Shearer's Foods, Inc. has terminated your employment effective November 9, 2001, due to your violation of the Shearer's Foods, Inc. Unlawful Harassment policy. Shearer's Foods, Inc. has determined that you substantially harassed associate(s) on or near October 30, 2001, on Shearer's Foods, Inc. property and created an intimidating, hostile or offensive work environment. Your actions are in violation of Federal law, as issued by the Equal Employment Opportunity Commission. Vaughn reacted to the statement, calling it "bullshit." Woodruff jumped to his feet, slammed the top of the desk, and exclaimed, "This is not open for discussion." He then had Vaughn escorted from the building.

    Two police officers, 2 hours later, visited Vaughn's home and told him that he would be arrested if he stepped one foot onto the Respondent's property. They claimed that Vaughn had harassed and threatened Shearer and harassed Province.

    The Respondent held an employee meeting on December 5. Woodruff told the gathered employees that the Union only wanted the employees' money and that it would not do anything for them. He added that if Robert


    Shearer had his say, he would shut the plant down if the Union came in.


    We agree with the judge for the reasons set forth in his decision that the Respondent violated Section 8(a)(1) by Woodruff's statement to employees that, if Shearer had his say, he would shut the plant down if the Union came in. We also agree that Vaughn's discharge violated Section 8(a)(3) and (1).

    To prove a violation of Section 8(a)(3) and (1) under our decision in Wright Line, 251 NLRB 1083 (1980), enfd. 662 F.2d 899 (1st Cir. 1981), cert. denied 455 U.S. 989 (1982), the General Counsel must first prove, by a preponderance of the evidence, that the employee's protected conduct was a motivating factor in the employer's decision. Manno Electric, Inc., 321 NLRB 278, 280 (1996). Once the General Counsel makes a showing of discriminatory motivation by proving the employee's union activity, employer knowledge of the union activity, and animus against the employee's protected conduct,4

    the burden of persuasion "shift[s] to the employer to demonstrate that the same action would have taken place even in the absence of the protected conduct." Wright Line, 251 NLRB at 1089.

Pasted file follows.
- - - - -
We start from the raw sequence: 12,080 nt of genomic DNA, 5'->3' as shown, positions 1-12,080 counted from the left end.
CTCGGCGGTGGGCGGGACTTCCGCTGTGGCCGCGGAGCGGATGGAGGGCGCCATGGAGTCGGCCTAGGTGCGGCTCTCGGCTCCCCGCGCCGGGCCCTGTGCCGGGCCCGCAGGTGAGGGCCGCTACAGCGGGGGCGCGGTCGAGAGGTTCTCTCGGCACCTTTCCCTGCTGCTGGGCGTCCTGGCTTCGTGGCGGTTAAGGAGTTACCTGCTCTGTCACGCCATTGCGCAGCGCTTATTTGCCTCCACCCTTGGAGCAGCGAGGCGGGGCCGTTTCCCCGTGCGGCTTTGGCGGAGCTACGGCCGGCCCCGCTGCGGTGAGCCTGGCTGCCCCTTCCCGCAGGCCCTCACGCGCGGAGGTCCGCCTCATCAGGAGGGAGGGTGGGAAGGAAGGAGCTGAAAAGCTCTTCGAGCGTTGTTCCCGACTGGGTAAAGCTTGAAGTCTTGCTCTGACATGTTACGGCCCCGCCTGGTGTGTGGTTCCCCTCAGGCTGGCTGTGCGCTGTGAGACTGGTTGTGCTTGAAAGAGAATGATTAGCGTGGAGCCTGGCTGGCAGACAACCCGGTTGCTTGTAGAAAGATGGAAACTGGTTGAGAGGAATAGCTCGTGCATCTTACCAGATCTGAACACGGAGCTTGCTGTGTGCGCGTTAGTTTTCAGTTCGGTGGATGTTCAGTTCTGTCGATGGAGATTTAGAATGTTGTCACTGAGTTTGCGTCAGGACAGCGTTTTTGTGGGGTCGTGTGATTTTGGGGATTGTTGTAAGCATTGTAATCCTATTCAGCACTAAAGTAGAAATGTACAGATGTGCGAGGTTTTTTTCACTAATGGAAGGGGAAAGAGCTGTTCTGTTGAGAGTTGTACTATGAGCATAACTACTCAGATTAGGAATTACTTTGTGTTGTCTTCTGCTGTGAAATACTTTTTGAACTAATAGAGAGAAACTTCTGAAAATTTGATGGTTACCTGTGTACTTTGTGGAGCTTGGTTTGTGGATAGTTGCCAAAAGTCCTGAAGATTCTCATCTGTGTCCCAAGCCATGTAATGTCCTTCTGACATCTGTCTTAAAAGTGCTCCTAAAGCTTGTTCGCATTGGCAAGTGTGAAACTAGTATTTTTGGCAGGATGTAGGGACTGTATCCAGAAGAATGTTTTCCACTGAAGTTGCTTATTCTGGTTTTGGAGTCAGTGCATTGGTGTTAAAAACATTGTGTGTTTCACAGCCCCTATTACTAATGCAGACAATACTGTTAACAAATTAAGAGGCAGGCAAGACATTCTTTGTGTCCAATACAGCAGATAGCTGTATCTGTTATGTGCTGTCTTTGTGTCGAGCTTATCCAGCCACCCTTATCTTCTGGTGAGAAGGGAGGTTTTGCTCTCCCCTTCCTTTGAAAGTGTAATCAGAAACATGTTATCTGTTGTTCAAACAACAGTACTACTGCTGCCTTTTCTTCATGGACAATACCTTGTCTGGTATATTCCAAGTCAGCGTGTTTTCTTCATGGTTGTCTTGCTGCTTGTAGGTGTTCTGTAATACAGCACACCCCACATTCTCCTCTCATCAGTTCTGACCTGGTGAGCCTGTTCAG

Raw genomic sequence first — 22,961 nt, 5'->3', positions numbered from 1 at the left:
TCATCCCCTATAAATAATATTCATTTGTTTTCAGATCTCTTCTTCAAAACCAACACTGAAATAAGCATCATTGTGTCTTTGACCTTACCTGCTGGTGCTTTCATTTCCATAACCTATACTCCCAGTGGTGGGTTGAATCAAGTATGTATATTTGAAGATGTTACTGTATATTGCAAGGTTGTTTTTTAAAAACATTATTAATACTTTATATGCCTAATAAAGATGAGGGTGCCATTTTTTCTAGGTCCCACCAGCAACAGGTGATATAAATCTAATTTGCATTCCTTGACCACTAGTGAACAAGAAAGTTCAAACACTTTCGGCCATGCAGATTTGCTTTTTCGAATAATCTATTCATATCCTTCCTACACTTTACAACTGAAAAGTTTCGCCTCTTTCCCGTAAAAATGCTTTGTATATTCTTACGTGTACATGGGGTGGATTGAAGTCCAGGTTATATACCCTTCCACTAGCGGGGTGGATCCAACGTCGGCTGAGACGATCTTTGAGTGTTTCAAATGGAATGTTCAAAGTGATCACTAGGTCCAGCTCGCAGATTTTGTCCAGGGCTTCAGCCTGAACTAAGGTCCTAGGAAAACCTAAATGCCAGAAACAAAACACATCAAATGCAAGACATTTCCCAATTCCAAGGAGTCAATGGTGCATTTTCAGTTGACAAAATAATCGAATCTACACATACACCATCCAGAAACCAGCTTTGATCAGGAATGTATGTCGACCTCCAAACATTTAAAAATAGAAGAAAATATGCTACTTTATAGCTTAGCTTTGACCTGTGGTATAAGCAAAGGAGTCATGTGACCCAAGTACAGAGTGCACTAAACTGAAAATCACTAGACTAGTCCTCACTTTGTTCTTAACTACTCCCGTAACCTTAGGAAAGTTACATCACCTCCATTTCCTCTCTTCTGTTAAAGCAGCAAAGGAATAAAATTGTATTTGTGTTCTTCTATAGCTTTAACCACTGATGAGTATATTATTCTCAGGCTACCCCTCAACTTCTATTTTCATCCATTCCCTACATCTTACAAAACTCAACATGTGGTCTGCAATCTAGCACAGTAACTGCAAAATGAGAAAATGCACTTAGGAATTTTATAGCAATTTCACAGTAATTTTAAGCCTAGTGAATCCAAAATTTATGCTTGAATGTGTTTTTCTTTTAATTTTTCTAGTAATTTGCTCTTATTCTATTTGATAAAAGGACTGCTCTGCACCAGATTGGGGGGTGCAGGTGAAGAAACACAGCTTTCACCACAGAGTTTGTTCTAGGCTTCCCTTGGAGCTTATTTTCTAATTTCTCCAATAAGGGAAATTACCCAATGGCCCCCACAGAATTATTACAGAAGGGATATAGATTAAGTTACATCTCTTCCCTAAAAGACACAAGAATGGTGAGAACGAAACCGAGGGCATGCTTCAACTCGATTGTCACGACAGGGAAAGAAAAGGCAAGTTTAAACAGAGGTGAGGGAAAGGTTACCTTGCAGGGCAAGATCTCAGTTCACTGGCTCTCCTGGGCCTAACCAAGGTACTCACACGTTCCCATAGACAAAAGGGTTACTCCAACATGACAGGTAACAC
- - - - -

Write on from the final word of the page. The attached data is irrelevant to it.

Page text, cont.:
We find that the General Counsel met his burden of proof that Vaughn's protected activity was a motivating factor in his discharge. At the time of the discharge, Vaughn had distributed union authorization cards after work in the employee parking lot on several recent occasions. The Respondent knew that Vaughn was engaged in this protected activity by Province's reports to Wood

    4 Naomi Knitting Plant, 328 NLRB 1279, 1281 (1999). Member Schaumber notes that the test established in Wright Line was a causation test under which the General Counsel must prove by a preponderance of the evidence that the employee's protected activity was a substantial or motivating factor for the adverse employment action. The Board, administrative law judges, and circuit courts of appeals have variously described the evidentiary elements of the General Counsel's initial burden of proof under Wright Line, sometimes adding as a fourth element the necessity for there to be a causal nexus between the union animus (i.e., Sec. 7 animus) and the adverse employment action. See, e.g., American Gardens Management Co., 338 NLRB 644, 645 (2002). Member Schaumber agrees with this addition to the formulation. The existence of protected activity, employer knowledge of the same, and animus (i.e., Sec. 7 animus) may not, standing alone, provide the causal nexus sufficient to conclude that the protected activity was a motivating factor for the adverse employment action. For example, the 8(a)(1) conduct of a supervisor, while imputed to the employer, may have no relation to adverse employment action taken by another supervisor against an employee who happened to be engaged in Sec. 7 activities. Member Schaumber believes it would be preferable in the near future for the Board to adopt and thereafter consistently apply a single statement of the elements of proof, but it is not necessary to address the issue here in deciding that the General Counsel has met his burden.

    ruff and her identification of Vaughn as the employee

    soliciting the cards.

    The Respondent displayed its animus against employees' Section 7 activities when its vice president, Mark Woodruff, told employees at the December 5 employee meeting: "[I]f...